to the use of both, tests and analyses for the process of intermittently with different personnel. They include
“verifying and validating design safety features and controls”.
It thus directly connects to the recommendation made under  Developing accident scenarios in partnership with the
point (c) of Section 5.1 of the Safety Framework [7]. developers of the NPS, the spacecraft and the launch
98 L. Summerer et al. / Acta Astronautica 111 (2015) 89–101

vehicle to better understand the contribution of each reviews the databook and the Safety Analysis Report and
component to accident scenarios and to provide an performs an independent evaluation of the mission's nuclear
objective basis for evaluating potential nuclear safety risk. The SAR and the SER are the primary documents used by
enhancements. the leadership of the government agencies involved in the
 Conducting coordinated rigorous nuclear launch safety mission and by the Office of the President in deciding whether
analyses, reviews and evaluations with agencies involved to approve the nuclear launch safety for the mission.
in the launch authorisation process. The flow of data that leads to the final risk evaluation of
 Treating each spacecraft/launch vehicle configuration a mission has been documented by Bechtel et al. [13]. They
as unique since achievable risk reductions are not provide a working example of how to clearly delimit the
always predictable. different tasks in this process and thus how to allocate
 Supporting a ‘safety culture’ by creating incentives to technical and functional work packages [13,24].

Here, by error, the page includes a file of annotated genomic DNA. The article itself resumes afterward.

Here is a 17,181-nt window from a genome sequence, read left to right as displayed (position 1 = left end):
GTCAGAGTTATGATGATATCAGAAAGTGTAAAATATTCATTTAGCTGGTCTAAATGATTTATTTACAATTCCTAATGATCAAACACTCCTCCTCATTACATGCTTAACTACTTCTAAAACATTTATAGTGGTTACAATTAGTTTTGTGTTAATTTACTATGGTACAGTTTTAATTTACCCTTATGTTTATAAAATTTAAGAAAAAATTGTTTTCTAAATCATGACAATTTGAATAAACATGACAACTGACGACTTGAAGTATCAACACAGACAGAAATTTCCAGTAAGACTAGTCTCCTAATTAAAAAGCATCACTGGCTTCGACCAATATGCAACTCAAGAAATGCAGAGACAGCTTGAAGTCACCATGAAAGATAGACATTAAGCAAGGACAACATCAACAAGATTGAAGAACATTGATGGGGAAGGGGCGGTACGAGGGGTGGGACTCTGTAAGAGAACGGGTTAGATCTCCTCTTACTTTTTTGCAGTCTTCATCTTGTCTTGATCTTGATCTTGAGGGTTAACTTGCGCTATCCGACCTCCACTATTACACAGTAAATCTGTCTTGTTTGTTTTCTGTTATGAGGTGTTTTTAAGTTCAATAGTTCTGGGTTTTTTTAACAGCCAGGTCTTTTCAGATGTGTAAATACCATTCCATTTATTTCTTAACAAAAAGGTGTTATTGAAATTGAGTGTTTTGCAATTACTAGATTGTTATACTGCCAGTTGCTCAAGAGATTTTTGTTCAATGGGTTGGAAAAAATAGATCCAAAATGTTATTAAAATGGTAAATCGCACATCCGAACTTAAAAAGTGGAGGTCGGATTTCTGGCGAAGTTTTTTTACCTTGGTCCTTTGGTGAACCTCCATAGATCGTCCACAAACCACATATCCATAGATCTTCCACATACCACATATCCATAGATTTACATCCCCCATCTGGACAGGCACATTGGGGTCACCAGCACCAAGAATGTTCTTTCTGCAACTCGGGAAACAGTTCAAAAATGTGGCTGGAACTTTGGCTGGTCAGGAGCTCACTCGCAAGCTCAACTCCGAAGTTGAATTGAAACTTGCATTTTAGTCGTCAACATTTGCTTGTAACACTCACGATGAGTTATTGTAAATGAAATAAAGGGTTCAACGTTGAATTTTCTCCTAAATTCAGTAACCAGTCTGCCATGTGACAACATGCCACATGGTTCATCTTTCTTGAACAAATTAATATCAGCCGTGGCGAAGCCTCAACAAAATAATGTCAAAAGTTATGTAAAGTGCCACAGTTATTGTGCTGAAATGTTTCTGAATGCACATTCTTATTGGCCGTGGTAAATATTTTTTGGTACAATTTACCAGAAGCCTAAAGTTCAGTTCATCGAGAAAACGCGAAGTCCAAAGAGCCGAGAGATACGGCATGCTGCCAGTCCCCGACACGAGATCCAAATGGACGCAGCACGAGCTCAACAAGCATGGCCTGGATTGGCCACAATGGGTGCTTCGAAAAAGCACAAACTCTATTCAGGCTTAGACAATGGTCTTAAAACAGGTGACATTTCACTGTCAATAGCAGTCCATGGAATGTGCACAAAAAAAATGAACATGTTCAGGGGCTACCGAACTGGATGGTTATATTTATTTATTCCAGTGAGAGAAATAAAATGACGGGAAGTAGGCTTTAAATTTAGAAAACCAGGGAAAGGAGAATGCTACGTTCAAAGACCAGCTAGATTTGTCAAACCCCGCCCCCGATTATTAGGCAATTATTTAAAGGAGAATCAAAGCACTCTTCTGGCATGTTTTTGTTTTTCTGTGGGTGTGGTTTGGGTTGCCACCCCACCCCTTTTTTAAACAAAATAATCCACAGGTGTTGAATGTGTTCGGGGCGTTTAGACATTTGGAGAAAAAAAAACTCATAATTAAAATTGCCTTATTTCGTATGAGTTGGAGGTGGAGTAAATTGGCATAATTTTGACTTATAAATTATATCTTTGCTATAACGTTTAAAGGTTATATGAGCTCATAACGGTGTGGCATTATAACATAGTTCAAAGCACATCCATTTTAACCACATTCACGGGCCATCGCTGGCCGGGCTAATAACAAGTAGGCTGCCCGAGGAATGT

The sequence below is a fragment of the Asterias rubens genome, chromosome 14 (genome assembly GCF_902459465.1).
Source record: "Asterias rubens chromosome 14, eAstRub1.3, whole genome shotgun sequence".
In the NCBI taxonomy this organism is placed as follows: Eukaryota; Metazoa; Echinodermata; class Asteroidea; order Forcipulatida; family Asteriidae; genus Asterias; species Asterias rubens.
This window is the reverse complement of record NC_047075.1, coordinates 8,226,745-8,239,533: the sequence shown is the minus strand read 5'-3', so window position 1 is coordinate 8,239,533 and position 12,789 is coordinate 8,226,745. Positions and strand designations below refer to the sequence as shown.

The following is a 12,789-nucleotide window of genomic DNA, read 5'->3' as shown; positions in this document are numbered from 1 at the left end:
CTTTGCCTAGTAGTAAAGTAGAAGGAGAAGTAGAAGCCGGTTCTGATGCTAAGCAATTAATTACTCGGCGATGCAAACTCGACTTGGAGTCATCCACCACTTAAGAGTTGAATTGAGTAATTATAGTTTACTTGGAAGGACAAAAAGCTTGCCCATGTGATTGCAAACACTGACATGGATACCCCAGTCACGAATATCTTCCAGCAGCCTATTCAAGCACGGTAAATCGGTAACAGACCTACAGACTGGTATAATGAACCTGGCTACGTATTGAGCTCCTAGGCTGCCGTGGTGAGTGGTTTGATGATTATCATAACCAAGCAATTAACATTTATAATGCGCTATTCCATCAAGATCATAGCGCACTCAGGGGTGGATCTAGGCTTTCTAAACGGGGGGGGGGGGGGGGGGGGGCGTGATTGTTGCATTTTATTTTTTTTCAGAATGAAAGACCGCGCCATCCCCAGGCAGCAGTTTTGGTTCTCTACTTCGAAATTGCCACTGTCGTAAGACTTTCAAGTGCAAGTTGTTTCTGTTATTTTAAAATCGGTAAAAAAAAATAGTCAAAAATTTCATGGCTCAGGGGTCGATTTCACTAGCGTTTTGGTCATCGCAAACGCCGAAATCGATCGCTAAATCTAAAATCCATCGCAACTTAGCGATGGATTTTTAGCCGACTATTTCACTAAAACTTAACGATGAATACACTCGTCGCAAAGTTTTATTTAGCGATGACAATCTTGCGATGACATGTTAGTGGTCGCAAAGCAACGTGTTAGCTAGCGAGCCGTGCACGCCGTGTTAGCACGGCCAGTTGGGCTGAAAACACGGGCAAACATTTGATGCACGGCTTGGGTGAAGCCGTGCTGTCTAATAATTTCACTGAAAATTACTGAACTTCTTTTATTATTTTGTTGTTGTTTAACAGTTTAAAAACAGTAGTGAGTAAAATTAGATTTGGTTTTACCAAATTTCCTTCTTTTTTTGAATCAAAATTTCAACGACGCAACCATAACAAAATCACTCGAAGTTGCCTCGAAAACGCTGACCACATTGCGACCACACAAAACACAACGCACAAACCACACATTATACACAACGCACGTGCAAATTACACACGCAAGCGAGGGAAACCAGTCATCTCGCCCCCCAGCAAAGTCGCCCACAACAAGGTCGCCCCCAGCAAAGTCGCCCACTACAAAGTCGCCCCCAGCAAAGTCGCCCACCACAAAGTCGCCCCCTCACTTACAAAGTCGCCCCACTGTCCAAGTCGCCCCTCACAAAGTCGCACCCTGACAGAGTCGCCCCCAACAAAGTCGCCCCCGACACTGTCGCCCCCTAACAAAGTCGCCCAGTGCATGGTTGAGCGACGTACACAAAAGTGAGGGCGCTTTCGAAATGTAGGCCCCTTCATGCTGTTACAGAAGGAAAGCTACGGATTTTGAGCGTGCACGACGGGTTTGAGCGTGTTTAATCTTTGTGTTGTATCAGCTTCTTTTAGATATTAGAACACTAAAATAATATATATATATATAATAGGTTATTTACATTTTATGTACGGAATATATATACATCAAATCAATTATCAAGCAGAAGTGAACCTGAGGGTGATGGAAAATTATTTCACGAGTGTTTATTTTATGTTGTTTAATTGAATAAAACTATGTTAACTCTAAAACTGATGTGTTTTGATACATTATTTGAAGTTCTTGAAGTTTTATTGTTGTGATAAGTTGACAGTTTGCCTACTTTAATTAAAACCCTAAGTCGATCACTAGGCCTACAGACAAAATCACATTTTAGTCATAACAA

continually assess and consider implementation of The response of the NPS (i.e. its containment hardware
safety enhancements. Wilcox [12] specifically calls out and nuclear material) to the accident scenarios defined in
these aspects of the U.S. process: the databook is estimated using models based on a wide
○ Vesting final nuclear launch safety authorisation in range of safety tests. These include tests at the component
the highest office of the government; up to power-system level. In the case of RPS, such safety
○ The absence of pre-defined ‘acceptable’ levels of testing tends to focus on the response of the radioisotope
safety; and fuel and its protective layers of cladding to typical acci-
○ Subjecting nuclear safety assessments to indepen- dental conditions. In the U.S. process, the following tests
dent review. have been conducted by the U.S. Department of Energy to
calibrate RPS response models: [13,24]:
The U.S. places considerable emphasis on this combina-
Explosive overpres sure tests This test series evaluates
tion, which ensures a strong, continuous, and concerted
the effects of a shock wave hitting the RPS or one of its
effort by all involved agencies of the government in a
components as the result of an explosion.
space NPS application (especially, NASA which, as the
Fragment projectile tests Fragment tests determine the
agency conducting the mission, has the primary responsi-
effects of small fragments and projectiles impinging on
bility for the mission's safety) to assure the nuclear safety
the RPS as a result of a launch vehicle explosions. In the
of the space NPS mission application.
U.S., these tests are conducted with aluminium and
titanium bullets.
6.3. Risk assessments—potential consequences to people and Drop tests Drop tests from high altitudes allow determining
the environment from potential accidents terminal velocities and examining tumbling behaviours.
Impact tests These tests allow the determination of the
The Safety Framework specifies that risk assessments are responses to impacts against different media (e.g. for